I’m a kinesthetic learner, which means I have this insatiable energy to learn things by doing things. Which means I don’t have the patience to watch videos or listen to someone explain something when I want something right away. Which means I usually do the thing before I should and make some stupid mistakes.
Well, we have more advisors talking about what they did right vs. what they did wrong. But it’s the mistakes that lead you to the tips you wouldn’t investigate unless you had to get yourself out of trouble. So at the risk of embarrassing myself, let’s save you some time and headache with the list of mistakes I made so you wouldn’t have to 😊.
Luckily, my portfolio’s been outperforming the Dow Jones Industrial Average for at least the last month (I’m the green line below).
But when you’re dealing with rapid ups and downs and uncertainty of what’s going to happen next, it’s critical to make every dollar invested count in your favor.
It’s never a bad time to invest during a recession, if you have the means to do it. I got a little too eager, though, and missed some rare chances to make enormously more than I’d invest…and then I overcorrected and put myself in an unnecessary hole that left me doubting my ability to keep the momentum.
Here are the ways that happened, and how I’m getting back on track regardless:
I didn’t explore all my options with options.
Options are like coupons you have to pay back for playing a slot machine. No matter how much of a certain data you have on company stock, there’s never a guarantee that everything lines up the way you think it will when the reel stops spinning.
I bet on an option for a company (see below) only after I had solid evidence of something that would make its profitability skyrocket in the near future. I even waited to watch the stock price move either up or down after a major news announcement to make sure I had more than a hunch about its potential.
What I did:
I made the most rookie mistake ever because I was too lazy to do my research. I paid no attention to pretty bad penalties for holding an option that expires worthless…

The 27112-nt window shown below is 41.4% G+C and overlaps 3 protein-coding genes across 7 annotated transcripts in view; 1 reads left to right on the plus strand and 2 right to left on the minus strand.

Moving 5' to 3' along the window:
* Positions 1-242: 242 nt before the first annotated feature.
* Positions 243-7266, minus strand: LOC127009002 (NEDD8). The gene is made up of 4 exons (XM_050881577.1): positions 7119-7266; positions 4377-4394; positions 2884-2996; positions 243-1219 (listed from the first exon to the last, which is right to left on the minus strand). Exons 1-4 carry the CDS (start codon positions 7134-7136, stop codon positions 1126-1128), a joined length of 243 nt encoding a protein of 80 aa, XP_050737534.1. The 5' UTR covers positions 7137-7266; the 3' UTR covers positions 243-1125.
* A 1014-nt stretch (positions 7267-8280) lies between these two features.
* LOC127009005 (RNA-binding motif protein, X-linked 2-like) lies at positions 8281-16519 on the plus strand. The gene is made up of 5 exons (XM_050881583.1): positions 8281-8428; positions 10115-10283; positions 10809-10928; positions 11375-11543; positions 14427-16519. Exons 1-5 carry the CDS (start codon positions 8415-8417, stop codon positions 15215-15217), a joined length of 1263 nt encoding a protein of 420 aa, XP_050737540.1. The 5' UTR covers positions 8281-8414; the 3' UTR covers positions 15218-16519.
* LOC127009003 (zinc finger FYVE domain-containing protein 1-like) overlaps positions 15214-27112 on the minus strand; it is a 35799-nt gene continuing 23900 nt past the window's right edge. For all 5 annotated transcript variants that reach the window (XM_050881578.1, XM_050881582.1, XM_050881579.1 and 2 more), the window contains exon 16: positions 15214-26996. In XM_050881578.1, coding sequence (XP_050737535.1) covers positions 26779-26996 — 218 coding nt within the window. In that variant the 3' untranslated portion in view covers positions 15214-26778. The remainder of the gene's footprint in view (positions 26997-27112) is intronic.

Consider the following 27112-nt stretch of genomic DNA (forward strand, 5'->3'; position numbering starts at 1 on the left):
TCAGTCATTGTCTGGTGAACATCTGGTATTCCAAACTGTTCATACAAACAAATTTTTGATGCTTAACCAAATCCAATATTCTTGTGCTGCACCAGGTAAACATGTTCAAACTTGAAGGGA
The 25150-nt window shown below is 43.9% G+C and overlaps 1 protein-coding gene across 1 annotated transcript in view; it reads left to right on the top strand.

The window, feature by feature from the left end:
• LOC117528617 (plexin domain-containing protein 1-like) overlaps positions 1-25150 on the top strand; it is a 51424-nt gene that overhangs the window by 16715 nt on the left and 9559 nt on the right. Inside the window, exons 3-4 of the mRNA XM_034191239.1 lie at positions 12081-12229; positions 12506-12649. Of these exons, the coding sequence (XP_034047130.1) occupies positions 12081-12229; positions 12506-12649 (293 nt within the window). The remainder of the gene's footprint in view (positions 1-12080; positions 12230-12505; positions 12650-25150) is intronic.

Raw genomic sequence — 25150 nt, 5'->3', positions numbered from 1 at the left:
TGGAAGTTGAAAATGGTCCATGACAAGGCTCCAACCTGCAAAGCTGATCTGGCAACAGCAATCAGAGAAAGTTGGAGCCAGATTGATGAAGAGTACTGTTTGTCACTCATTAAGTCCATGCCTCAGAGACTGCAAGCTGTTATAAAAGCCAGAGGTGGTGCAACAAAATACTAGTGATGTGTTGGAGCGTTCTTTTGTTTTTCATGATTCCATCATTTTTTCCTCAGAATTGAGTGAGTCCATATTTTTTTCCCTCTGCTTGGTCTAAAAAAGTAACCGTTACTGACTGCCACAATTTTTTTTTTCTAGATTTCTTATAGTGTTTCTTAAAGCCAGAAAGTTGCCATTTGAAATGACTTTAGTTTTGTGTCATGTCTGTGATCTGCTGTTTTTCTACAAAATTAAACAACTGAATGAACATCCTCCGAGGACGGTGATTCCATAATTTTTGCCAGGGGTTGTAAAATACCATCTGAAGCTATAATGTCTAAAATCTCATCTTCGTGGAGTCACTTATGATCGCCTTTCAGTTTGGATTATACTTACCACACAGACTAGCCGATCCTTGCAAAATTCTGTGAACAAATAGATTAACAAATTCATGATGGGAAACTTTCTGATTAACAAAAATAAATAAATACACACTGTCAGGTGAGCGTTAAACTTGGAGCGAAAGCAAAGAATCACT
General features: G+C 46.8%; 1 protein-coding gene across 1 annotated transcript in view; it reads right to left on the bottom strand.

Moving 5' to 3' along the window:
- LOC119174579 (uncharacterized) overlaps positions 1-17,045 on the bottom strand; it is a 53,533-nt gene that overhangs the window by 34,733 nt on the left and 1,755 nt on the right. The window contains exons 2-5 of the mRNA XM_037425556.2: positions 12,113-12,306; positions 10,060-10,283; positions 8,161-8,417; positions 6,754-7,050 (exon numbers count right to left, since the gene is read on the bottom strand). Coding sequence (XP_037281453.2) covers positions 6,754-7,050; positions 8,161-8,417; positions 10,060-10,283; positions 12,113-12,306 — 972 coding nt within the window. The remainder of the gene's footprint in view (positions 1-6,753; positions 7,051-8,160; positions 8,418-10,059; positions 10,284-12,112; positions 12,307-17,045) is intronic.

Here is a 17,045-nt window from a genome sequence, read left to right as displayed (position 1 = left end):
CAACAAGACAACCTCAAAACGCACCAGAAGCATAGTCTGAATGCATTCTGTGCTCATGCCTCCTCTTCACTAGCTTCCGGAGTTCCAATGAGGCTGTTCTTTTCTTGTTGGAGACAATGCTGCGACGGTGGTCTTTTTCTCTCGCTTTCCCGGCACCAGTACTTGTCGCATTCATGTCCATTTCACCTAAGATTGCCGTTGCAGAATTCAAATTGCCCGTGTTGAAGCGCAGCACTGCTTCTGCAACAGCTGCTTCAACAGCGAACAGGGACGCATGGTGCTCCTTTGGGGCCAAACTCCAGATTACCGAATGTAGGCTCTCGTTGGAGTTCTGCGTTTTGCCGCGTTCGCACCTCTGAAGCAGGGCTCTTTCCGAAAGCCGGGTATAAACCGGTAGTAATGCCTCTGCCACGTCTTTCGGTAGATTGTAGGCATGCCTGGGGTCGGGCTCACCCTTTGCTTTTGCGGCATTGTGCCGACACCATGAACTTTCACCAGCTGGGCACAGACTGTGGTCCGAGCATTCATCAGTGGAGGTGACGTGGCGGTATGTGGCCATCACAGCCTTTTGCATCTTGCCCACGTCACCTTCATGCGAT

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I used to wonder why God was invisible. At times it was hard for me to put stock in a higher power I couldn’t see but was supposed to exalt.
Then at one Bible study, I found my answer in a story about how God revealed himself to Moses. He was allowed to experience God without fully seeing God, because “no one may see [God] and live” to tell the story.
Interesting to think about as I think about feeling invisible, a feeling most black people share. God symbolizes perfection and no person is near perfect. But, I wonder if there’s a power within us (the black people) making it hard for others to fully see us, lest parts of them are forced to die.
It was definitely a theme in the Netflix documentary “Becoming”, based on the memoir of the same title written by Michelle Obama, former First Lady of the U.S. The film includes clips of her book tour, the best and worst parts about being the first black family in the White House, and the conversations she had about it along the way with high school students.
So much can be unpacked from her trip to Chicago, where a student asks, “how did you…persevere through this invisibility [of being a black woman]?” In one sentence she wraps up the misunderstanding and miseducation of black people around self and worth constantly forcing us into microcosms of ourselves.
For black women, the misunderstanding involves the exhausted tropes of being too ornery to talk to, too nefarious (think “welfare queens”) to trust, or too ugly or average to be valued. Coupled with black girls misinformed about who they really are, or what they could be, and you have the recipe for ripping apart the soul.